Do you find yourself feeling more depressed during the winter months? You may be suffering from seasonal affective disorder (SAD). This condition starts about November and usually ends about March, although there is also reverse SAD, where people feel depressed during the warmer months. While doctors are still puzzled about what causes SAD, they are beginning to get a better idea, leading to better treatment plans.
What Are Common Signs of Seasonal Affective Disorder?
- Feel depressed or hopeless
- Experience low-energy levels
- Encounter memory and concentration issues
- Want to eat and sleep too much
- Lose joy in activities that they usually enjoy
What Scientists Think Causes Seasonal Affective Disorder
Scientists are still confused about the exact reason that people experience this disorder. They believe that several different factors may interact during the winter months.
Generally, people stay indoors more during the winter months. Therefore, they do not get the amount of Vitamin D from the sun during the warmer months. Statistics show that those living closer to the two poles are more likely to experience this disorder than those living near the equator because the days are even shorter.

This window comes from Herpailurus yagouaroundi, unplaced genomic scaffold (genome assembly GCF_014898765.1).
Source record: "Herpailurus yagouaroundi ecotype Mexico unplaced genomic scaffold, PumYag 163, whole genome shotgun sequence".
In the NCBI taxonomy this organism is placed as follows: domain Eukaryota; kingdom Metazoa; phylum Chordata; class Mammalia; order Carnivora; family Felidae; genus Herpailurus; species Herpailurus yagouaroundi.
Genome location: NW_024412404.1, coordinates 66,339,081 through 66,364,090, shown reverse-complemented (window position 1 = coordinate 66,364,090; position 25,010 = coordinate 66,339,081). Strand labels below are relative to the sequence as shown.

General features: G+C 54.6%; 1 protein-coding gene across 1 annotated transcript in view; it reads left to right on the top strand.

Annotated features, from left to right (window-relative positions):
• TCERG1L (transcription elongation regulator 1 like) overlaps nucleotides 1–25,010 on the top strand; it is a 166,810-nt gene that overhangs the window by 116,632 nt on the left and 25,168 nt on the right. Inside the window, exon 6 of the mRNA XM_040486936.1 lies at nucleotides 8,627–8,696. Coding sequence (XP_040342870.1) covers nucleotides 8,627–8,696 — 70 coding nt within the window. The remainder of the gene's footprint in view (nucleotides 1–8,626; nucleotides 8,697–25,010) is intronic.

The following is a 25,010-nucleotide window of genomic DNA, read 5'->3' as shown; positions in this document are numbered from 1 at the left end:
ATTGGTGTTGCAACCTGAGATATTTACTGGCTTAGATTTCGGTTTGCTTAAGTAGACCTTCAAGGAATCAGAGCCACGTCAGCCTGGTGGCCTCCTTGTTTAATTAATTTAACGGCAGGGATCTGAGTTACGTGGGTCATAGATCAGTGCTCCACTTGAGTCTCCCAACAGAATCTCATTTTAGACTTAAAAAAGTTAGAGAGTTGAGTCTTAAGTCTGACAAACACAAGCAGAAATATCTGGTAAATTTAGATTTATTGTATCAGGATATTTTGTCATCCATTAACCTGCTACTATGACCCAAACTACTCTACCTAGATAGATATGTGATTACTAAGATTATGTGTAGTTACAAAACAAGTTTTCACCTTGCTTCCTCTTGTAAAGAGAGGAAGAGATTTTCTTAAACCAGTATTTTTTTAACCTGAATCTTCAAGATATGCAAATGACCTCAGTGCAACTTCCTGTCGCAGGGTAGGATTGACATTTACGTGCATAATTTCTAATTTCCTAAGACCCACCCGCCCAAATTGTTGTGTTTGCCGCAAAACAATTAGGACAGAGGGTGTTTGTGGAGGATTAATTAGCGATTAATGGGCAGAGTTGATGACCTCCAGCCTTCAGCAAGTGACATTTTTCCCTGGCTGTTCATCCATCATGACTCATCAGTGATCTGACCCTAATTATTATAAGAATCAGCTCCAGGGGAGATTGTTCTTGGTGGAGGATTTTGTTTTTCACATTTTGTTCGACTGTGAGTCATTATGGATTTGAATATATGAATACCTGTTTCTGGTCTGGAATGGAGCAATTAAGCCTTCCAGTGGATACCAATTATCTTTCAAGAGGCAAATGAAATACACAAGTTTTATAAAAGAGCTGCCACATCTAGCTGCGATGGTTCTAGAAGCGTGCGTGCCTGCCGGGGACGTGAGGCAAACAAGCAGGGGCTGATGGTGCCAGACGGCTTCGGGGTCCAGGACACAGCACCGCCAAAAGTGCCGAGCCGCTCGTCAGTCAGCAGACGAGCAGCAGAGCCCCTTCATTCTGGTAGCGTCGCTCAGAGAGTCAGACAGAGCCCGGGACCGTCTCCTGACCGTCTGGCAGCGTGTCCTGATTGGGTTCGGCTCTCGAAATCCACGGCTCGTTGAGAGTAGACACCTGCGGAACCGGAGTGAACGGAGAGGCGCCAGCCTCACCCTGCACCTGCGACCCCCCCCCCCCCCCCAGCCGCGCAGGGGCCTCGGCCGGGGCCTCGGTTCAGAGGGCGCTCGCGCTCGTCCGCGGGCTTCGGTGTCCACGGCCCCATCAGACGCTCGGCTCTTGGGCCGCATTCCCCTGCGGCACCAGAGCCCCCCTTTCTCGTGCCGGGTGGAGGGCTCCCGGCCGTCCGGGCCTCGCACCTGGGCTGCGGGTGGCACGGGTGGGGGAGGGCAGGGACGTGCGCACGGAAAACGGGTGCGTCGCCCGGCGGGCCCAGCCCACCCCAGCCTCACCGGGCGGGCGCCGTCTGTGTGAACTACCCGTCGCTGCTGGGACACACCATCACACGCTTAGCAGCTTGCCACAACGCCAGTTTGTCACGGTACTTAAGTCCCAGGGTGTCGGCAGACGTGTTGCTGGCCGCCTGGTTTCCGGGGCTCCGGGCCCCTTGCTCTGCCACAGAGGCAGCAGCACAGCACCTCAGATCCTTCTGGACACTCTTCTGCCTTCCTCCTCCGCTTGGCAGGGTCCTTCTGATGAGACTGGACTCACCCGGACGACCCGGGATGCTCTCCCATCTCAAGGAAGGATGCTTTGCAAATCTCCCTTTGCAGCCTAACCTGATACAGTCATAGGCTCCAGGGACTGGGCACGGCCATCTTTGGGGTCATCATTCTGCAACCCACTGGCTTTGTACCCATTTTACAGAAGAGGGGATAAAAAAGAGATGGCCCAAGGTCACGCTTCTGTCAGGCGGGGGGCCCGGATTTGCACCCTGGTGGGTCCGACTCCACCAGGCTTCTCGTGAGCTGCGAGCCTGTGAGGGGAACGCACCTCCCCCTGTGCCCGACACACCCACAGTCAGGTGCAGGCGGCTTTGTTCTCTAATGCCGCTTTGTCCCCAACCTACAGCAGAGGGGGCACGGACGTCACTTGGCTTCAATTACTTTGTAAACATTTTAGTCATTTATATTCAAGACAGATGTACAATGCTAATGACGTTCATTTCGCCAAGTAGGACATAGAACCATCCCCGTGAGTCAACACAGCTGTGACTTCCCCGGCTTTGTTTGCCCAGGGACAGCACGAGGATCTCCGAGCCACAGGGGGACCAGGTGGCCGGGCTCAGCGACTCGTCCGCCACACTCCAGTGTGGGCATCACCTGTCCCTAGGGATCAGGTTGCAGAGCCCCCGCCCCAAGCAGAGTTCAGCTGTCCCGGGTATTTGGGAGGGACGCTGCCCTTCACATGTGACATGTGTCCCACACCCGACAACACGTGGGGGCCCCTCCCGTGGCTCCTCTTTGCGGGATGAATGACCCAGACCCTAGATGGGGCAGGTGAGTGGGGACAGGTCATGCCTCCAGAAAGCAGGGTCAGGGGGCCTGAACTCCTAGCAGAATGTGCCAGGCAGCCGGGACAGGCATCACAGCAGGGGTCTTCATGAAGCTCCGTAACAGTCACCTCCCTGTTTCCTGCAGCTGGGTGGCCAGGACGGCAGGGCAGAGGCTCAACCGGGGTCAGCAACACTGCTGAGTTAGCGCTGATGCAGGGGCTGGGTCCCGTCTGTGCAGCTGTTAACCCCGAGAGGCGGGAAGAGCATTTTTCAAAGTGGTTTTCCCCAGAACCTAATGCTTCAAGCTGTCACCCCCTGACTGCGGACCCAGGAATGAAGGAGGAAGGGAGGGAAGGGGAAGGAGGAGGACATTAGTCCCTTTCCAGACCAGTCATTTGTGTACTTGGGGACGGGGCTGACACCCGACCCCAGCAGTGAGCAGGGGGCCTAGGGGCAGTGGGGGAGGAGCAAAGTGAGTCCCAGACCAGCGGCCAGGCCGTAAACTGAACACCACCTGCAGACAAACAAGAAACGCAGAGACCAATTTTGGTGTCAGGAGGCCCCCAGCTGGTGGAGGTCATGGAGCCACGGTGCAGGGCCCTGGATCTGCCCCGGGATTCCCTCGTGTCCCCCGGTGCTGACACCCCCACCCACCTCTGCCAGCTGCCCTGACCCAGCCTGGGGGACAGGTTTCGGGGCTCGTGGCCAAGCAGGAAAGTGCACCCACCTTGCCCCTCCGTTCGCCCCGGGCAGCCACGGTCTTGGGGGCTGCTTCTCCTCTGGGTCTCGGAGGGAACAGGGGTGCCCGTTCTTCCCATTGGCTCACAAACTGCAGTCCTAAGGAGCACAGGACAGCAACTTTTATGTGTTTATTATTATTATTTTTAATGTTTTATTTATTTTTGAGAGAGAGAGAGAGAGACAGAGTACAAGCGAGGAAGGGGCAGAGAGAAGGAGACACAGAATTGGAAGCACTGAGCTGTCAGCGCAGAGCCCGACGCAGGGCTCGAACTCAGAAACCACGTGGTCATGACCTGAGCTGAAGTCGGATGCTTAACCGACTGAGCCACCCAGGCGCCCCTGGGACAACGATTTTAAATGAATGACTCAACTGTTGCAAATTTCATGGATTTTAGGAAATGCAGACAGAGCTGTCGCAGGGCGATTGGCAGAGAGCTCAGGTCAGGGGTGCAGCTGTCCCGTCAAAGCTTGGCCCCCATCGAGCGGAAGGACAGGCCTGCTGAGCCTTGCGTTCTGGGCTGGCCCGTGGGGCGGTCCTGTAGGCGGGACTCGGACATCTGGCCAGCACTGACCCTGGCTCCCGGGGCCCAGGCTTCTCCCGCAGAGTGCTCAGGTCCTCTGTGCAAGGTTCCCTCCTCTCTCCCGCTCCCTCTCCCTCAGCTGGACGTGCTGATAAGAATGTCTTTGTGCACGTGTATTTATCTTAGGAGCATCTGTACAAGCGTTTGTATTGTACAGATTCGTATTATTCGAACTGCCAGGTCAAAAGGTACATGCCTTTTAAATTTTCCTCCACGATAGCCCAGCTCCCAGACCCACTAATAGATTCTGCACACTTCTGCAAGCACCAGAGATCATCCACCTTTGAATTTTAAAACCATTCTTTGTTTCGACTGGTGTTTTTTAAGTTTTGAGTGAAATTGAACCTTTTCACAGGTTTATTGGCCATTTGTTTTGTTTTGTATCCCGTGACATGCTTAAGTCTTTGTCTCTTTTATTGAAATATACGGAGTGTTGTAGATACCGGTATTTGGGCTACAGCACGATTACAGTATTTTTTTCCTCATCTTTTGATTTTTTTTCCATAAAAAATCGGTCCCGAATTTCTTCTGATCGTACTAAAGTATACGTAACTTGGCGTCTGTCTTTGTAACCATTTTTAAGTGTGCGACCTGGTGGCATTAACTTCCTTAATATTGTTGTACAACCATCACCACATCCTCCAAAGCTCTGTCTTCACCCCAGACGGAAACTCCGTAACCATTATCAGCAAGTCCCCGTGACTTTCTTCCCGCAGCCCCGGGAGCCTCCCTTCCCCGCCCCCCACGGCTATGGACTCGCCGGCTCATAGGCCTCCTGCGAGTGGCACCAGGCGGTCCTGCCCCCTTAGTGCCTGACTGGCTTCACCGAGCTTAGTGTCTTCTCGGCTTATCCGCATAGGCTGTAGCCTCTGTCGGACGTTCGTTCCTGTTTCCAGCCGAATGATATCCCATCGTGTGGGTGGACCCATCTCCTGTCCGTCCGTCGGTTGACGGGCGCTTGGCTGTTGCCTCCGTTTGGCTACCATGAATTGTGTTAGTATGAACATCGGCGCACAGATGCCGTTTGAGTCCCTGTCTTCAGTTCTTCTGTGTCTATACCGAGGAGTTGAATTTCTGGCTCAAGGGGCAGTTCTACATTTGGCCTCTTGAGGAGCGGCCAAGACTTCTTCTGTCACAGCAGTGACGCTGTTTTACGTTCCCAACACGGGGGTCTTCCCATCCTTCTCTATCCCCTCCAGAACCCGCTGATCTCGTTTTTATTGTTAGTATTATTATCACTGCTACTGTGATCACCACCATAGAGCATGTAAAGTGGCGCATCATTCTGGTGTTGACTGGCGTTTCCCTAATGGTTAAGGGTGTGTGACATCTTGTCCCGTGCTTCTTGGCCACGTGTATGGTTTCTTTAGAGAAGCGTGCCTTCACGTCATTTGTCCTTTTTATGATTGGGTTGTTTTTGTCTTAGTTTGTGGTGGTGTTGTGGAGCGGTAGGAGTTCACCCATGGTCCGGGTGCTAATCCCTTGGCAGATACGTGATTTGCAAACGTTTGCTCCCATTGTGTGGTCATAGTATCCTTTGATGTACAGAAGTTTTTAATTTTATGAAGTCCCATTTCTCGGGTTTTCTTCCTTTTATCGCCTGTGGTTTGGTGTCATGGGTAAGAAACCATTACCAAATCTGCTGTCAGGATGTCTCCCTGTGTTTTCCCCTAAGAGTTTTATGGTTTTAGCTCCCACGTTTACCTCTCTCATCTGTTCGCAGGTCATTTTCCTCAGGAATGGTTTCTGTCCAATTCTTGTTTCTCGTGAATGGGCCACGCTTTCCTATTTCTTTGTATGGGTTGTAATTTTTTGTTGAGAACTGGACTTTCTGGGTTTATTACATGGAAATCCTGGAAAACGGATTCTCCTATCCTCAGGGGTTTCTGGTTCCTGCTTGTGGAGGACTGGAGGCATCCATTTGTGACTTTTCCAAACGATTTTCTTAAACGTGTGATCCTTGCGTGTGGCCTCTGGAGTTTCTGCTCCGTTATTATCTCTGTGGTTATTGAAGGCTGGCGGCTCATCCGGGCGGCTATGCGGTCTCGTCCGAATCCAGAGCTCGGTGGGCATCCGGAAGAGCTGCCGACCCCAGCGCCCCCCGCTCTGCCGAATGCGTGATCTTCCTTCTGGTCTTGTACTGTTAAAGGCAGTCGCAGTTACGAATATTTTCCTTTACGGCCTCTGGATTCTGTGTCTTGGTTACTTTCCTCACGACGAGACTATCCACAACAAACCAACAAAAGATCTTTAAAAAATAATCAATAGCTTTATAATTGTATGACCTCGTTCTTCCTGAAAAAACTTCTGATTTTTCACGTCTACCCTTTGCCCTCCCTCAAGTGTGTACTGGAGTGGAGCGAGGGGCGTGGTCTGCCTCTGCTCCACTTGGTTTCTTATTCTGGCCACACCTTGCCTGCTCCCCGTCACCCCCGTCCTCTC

The body naturally produces more melatonin when it’s dark outside. Exposure to light normally stops the body from responding to melatonin during the day. Since there is less light in the winter, the body may react to this buildup that causes one to feel tired and sleepy constantly. Statistics show that those who work at night and shift workers are more prone to this disorder.
Serotonin imbalances are also thought to trigger this disorder. Many people stop exercising once temperatures start to drop, which means the body produces less serotonin. Additionally, spending more time in darkness may decrease serotonin production.
Suggestions for Dealing With Seasonal Affective Disorder
- The great news is that if you are one of the people SAD affects, you can take control of your symptoms. Making some simple changes may help.
- Consult your primary health provider to see if they think light therapy will help you. Most people find that sitting in front of the light while doing their morning routine treats SAD. You need to be sure to choose a box that blocks out harmful UV rays, so ask your provider for their recommendations.
- Eating a healthy diet can help. Try for a diet high in Vitamin D. Outstanding choices include salmon, herring, sardines, canned tuna, egg yolks, and mushrooms.
- Getting outside when the weather allows can be a great way to treat SAD. You may want to plan a skiing weekend. Alternatively, bundle up and go for a quick walk.
- Talking to a mental health provider can help. SAD often responds well to antidepressants.
If you believe you are suffering from SAD, contact American Behavioral Clinics today to set up a free phone consultation with one of our care providers.